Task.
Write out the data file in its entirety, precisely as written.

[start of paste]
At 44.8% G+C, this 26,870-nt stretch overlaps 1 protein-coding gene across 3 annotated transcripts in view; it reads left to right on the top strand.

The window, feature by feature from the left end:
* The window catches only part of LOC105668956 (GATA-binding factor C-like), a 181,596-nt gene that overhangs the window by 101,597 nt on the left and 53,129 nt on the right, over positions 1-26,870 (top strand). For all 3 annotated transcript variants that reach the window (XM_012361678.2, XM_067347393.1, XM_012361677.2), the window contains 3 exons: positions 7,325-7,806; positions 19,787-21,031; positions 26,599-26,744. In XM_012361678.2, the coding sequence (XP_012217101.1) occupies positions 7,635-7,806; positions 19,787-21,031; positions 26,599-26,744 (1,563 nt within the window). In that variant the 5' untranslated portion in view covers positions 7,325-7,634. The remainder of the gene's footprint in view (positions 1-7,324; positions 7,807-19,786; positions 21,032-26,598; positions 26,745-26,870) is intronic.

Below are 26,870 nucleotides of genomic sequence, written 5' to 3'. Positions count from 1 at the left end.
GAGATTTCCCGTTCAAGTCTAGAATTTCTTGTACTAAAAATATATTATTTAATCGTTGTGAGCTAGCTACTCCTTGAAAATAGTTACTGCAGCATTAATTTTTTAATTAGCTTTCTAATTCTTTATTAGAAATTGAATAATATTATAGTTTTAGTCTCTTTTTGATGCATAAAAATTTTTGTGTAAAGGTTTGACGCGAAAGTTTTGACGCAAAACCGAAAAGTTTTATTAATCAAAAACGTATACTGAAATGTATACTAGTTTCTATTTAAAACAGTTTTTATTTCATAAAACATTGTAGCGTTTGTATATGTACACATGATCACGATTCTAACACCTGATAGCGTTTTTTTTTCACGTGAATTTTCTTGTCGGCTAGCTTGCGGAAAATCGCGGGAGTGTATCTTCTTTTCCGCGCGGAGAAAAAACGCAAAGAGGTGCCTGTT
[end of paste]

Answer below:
At 44.8% G+C, this 26,870-nt stretch overlaps 1 protein-coding gene across 3 annotated transcripts in view; it reads left to right on the top strand.

The window, feature by feature from the left end:
* The window catches only part of LOC105668956 (GATA-binding factor C-like), a 181,596-nt gene that overhangs the window by 101,597 nt on the left and 53,129 nt on the right, over positions 1-26,870 (top strand). For all 3 annotated transcript variants that reach the window (XM_012361678.2, XM_067347393.1, XM_012361677.2), the window contains 3 exons: positions 7,325-7,806; positions 19,787-21,031; positions 26,599-26,744. In XM_012361678.2, the coding sequence (XP_012217101.1) occupies positions 7,635-7,806; positions 19,787-21,031; positions 26,599-26,744 (1,563 nt within the window). In that variant the 5' untranslated portion in view covers positions 7,325-7,634. The remainder of the gene's footprint in view (positions 1-7,324; positions 7,807-19,786; positions 21,032-26,598; positions 26,745-26,870) is intronic.

Below are 26,870 nucleotides of genomic sequence, written 5' to 3'. Positions count from 1 at the left end.
GAGATTTCCCGTTCAAGTCTAGAATTTCTTGTACTAAAAATATATTATTTAATCGTTGTGAGCTAGCTACTCCTTGAAAATAGTTACTGCAGCATTAATTTTTTAATTAGCTTTCTAATTCTTTATTAGAAATTGAATAATATTATAGTTTTAGTCTCTTTTTGATGCATAAAAATTTTTGTGTAAAGGTTTGACGCGAAAGTTTTGACGCAAAACCGAAAAGTTTTATTAATCAAAAACGTATACTGAAATGTATACTAGTTTCTATTTAAAACAGTTTTTATTTCATAAAACATTGTAGCGTTTGTATATGTACACATGATCACGATTCTAACACCTGATAGCGTTTTTTTTTCACGTGAATTTTCTTGTCGGCTAGCTTGCGGAAAATCGCGGGAGTGTATCTTCTTTTCCGCGCGGAGAAAAAACGCAAAGAGGTGCCTGTT